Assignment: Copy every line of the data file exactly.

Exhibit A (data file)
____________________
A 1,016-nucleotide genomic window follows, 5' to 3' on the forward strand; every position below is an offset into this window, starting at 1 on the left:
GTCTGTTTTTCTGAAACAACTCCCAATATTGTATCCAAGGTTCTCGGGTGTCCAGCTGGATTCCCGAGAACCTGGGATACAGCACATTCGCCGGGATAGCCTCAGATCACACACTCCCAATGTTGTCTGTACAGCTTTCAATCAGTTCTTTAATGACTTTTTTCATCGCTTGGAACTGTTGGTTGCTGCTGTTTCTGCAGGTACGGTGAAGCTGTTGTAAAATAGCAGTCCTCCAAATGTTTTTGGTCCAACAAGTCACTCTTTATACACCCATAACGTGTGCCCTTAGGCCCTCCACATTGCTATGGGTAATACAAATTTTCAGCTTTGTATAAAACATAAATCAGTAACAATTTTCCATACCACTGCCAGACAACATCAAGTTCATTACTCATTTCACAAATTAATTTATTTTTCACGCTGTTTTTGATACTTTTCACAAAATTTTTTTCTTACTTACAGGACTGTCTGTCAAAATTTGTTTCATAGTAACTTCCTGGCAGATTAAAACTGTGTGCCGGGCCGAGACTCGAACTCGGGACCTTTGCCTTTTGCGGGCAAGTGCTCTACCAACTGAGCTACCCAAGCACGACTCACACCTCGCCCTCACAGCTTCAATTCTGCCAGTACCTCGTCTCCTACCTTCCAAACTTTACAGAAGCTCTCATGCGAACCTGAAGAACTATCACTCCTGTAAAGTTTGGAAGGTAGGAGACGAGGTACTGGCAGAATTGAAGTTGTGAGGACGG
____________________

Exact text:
A 1,016-nucleotide genomic window follows, 5' to 3' on the forward strand; every position below is an offset into this window, starting at 1 on the left:
GTCTGTTTTTCTGAAACAACTCCCAATATTGTATCCAAGGTTCTCGGGTGTCCAGCTGGATTCCCGAGAACCTGGGATACAGCACATTCGCCGGGATAGCCTCAGATCACACACTCCCAATGTTGTCTGTACAGCTTTCAATCAGTTCTTTAATGACTTTTTTCATCGCTTGGAACTGTTGGTTGCTGCTGTTTCTGCAGGTACGGTGAAGCTGTTGTAAAATAGCAGTCCTCCAAATGTTTTTGGTCCAACAAGTCACTCTTTATACACCCATAACGTGTGCCCTTAGGCCCTCCACATTGCTATGGGTAATACAAATTTTCAGCTTTGTATAAAACATAAATCAGTAACAATTTTCCATACCACTGCCAGACAACATCAAGTTCATTACTCATTTCACAAATTAATTTATTTTTCACGCTGTTTTTGATACTTTTCACAAAATTTTTTTCTTACTTACAGGACTGTCTGTCAAAATTTGTTTCATAGTAACTTCCTGGCAGATTAAAACTGTGTGCCGGGCCGAGACTCGAACTCGGGACCTTTGCCTTTTGCGGGCAAGTGCTCTACCAACTGAGCTACCCAAGCACGACTCACACCTCGCCCTCACAGCTTCAATTCTGCCAGTACCTCGTCTCCTACCTTCCAAACTTTACAGAAGCTCTCATGCGAACCTGAAGAACTATCACTCCTGTAAAGTTTGGAAGGTAGGAGACGAGGTACTGGCAGAATTGAAGTTGTGAGGACGG